All the Crooked Saints
by Stiefvater, Maggie

When Daniel Soria, the current saint of Bicho Raro, Colorado, violates the family's greatest taboo, Beatriz and Joaquin, along with the visitors, must drive off the darkness.

Maggie Stiefvater is the #1 New York Times bestselling author of the novels Shiver, Linger, Forever, and Sinner. Her novel The Scorpio Races was named a Michael L. Printz Honor Book by the American Library Association. The first book in The Raven Cycle, The Raven Boys, was a Publishers Weekly Best Book of the Year and the second book, The Dream Thieves, was an ALA Best Book for Young Adults. The third book, Blue Lily, Lily Blue, received five starred reviews. The final book, The Raven King, received four. Her latest book is All the Crooked Saints. She is also an artist and musician. She lives in Virginia with her husband and their two children. You can visit her online at

Bicho Raro, Colorado, is a town where the people, particularly the Mexicans and Mexican Americans, are mysterious and magical. Strangers travel far and wide in search of the town where miracles happen or, alternately, find themselves in this town not realizing that they need a miracle. Stiefvater puts the three Soria cousins at the center of the narrative. Each cousin has their own propensity for miracles, but Daniel, the oldest, is the one with the power to perform miracles for strangers and friends. His cousins Beatriz and Joaquin struggle to form their own futures. This is an intensely character-driven narrative, and Stiefvater's use of magic realism is at times too dependent on commonplace Latinx stereotypes. For example, Beatriz is the archetype Latina vixen, or, in Stiefvater's words, "la chica sin sentimientos" (the woman without feelings). Still, this makes for a great opportunity for YA readers and educators to discuss how people of color get represented in literature as subservient, mystical beings, and it would pair interestingly with Anna-Marie McLemore's When the Moon Was Ours (2016). HIGH-DEMAND BACKSTORY: Stiefvater is one of YA's biggest stars, and her first stand-alone since the Raven Cycle will demand lots of attention. Copyright 2017 Booklist Reviews.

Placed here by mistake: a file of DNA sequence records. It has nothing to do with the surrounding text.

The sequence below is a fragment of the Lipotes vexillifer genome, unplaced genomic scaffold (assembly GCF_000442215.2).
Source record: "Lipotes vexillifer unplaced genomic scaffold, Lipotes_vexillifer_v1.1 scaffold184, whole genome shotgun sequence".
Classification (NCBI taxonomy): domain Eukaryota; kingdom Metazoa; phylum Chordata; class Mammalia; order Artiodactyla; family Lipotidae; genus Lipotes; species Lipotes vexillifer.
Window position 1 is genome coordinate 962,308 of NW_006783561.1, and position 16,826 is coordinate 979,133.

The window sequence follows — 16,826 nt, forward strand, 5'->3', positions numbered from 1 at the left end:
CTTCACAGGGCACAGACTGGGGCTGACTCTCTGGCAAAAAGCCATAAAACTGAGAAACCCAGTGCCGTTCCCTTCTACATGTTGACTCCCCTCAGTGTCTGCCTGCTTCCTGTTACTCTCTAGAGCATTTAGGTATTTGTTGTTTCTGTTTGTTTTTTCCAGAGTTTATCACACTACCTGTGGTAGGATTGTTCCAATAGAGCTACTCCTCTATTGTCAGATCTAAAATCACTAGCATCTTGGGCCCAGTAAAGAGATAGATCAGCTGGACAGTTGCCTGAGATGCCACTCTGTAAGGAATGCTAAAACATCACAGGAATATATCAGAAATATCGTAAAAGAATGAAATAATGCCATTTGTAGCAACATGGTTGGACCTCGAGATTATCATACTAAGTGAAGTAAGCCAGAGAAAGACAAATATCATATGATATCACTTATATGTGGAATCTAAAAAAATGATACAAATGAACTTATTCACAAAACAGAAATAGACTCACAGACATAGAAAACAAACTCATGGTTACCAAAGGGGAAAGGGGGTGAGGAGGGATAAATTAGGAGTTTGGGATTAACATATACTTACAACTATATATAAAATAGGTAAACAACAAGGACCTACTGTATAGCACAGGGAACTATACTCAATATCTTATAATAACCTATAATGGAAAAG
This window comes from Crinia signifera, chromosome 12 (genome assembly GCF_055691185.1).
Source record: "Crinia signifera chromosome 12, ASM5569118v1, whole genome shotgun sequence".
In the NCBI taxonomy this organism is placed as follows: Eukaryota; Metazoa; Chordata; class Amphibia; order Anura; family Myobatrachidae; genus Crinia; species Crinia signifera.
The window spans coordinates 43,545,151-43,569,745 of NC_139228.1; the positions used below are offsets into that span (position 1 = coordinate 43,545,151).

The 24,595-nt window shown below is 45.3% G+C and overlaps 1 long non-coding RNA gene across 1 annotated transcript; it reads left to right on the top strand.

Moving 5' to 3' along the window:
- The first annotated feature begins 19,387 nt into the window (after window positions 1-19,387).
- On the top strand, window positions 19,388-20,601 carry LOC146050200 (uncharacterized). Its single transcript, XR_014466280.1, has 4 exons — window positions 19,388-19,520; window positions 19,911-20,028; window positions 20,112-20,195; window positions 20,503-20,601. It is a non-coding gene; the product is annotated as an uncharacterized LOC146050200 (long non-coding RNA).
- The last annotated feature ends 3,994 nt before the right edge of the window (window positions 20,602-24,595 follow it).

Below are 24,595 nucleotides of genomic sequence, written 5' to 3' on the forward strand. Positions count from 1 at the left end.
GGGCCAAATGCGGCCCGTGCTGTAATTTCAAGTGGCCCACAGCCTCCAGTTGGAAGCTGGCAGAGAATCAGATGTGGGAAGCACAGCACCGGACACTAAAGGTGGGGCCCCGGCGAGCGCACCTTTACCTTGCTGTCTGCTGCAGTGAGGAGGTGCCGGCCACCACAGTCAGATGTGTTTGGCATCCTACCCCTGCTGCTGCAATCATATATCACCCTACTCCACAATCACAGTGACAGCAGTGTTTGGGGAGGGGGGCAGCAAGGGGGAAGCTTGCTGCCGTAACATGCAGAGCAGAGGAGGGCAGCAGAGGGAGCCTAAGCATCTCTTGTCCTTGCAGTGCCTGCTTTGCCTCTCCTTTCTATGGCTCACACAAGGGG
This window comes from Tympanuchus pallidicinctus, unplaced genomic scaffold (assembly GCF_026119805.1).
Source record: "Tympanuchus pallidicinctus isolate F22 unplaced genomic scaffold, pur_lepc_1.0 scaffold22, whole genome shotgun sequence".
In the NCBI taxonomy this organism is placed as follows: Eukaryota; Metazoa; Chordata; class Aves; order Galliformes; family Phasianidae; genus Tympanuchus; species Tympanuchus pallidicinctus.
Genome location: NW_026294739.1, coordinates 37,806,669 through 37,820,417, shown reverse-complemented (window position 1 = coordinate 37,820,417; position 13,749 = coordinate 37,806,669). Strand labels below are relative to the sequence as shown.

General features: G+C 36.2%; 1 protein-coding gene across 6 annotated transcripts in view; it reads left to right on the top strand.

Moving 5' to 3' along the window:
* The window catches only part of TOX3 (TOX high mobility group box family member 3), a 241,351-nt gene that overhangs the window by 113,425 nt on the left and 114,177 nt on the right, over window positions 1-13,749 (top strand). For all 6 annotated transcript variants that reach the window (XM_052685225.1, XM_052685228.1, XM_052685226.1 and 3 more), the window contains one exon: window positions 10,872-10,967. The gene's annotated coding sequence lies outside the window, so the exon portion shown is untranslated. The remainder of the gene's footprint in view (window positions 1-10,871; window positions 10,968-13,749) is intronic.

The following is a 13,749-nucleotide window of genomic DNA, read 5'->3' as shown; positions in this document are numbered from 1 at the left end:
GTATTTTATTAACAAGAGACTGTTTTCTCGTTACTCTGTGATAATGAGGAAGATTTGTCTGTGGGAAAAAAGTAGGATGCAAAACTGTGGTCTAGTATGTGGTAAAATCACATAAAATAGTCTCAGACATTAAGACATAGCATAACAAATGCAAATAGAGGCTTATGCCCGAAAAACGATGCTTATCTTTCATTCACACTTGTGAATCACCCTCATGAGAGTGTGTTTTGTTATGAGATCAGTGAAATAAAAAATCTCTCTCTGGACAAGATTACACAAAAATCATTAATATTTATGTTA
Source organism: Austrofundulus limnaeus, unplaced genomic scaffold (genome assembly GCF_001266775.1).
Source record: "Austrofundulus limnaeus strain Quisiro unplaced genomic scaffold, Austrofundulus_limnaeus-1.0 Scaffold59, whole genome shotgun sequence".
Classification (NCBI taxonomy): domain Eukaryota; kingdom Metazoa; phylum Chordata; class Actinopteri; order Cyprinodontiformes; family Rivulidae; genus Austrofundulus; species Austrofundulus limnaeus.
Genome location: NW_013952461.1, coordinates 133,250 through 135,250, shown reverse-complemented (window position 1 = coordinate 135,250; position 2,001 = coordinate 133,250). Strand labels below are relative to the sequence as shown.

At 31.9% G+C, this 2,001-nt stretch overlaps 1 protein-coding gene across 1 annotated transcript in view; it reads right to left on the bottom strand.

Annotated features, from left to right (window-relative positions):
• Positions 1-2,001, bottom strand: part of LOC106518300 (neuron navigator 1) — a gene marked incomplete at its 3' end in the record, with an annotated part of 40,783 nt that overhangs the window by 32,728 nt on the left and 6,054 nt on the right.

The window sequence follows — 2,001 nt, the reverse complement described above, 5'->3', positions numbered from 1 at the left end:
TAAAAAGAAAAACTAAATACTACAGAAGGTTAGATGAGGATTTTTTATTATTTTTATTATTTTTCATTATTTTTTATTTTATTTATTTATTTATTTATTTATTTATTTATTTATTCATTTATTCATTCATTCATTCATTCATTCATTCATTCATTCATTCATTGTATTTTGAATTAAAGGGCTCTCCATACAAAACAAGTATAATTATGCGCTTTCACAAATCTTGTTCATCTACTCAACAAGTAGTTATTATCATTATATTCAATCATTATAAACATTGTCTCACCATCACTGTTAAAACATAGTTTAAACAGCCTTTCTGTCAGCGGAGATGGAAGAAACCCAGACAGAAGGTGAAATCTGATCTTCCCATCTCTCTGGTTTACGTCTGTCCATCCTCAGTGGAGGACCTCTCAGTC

The line between truth and legend is obscured in the high desert of the San Luis Valley, a world of tall tales and miracles that draws literary pilgrims.In 1962 the teenage Soria cousins of Bicho Raro, descended from Los Santos de Abejones of Oaxaca, Mexico, continue the family legacy of miracle working. However, pilgrims seeking a miracle here find their inner darknesses brought to life, tangible metaphors for their psychic pain. When the eldest cousin and acting Saint, Daniel, interferes with a miracle in progress, the darkness falls upon him as well, and he flees into the night. Barred by their fearful parents from seeking him directly, the remaining cousins decide to reach out in the only way they know how—through their pirate radio station. Coolly intellectual Beatriz and passionate Joaquin join forces with white-bread Pete Wyatt, a salt-of-the-earth transplant from Oklahoma, using the technical marvel of AM radio to perform a practical miracle and hopefully bring Daniel home. In the process, the family rediscovers that the best way to fight the darkness is with someone you love by your side. Stiefvater weaves a rich history for this mythical homestead. Though not an own-voices narrator, she well-captures the rural, mountain West and the Latinx culture that provides the foundation for the Sorias' twilight world. True history blends with traditional and fanciful folklore as fallen saints find salvation in the lyrical power of family, community, and rock-'n'-roll. (Fabulism. 14-adult) Copyright Kirkus 2017 Kirkus/BPI Communications. All rights reserved.

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